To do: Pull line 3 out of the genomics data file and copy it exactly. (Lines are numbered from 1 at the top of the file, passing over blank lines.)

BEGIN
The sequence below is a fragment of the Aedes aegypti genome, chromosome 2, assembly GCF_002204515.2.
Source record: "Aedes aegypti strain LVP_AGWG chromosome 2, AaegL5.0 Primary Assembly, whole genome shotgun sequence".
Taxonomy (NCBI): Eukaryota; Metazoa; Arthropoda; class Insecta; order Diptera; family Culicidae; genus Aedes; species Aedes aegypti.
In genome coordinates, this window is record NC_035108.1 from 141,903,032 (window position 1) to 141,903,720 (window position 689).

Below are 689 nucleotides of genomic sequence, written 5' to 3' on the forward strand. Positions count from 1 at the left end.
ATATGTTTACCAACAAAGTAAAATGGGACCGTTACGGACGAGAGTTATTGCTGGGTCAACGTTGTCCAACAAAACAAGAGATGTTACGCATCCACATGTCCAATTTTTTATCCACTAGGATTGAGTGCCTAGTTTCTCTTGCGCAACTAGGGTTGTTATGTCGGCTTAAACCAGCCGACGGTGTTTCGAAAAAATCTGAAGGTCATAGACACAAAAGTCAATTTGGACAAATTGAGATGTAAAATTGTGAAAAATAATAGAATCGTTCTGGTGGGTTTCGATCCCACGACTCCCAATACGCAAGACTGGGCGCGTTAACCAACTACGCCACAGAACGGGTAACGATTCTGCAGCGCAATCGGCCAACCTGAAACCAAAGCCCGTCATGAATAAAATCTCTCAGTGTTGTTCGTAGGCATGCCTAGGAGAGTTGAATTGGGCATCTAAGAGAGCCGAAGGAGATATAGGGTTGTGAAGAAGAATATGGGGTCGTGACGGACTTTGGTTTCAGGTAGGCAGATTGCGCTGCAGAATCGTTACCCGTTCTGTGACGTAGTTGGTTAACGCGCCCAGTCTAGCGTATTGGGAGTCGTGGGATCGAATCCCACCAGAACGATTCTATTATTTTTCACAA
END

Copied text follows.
Taxonomy (NCBI): Eukaryota; Metazoa; Arthropoda; class Insecta; order Diptera; family Culicidae; genus Aedes; species Aedes aegypti.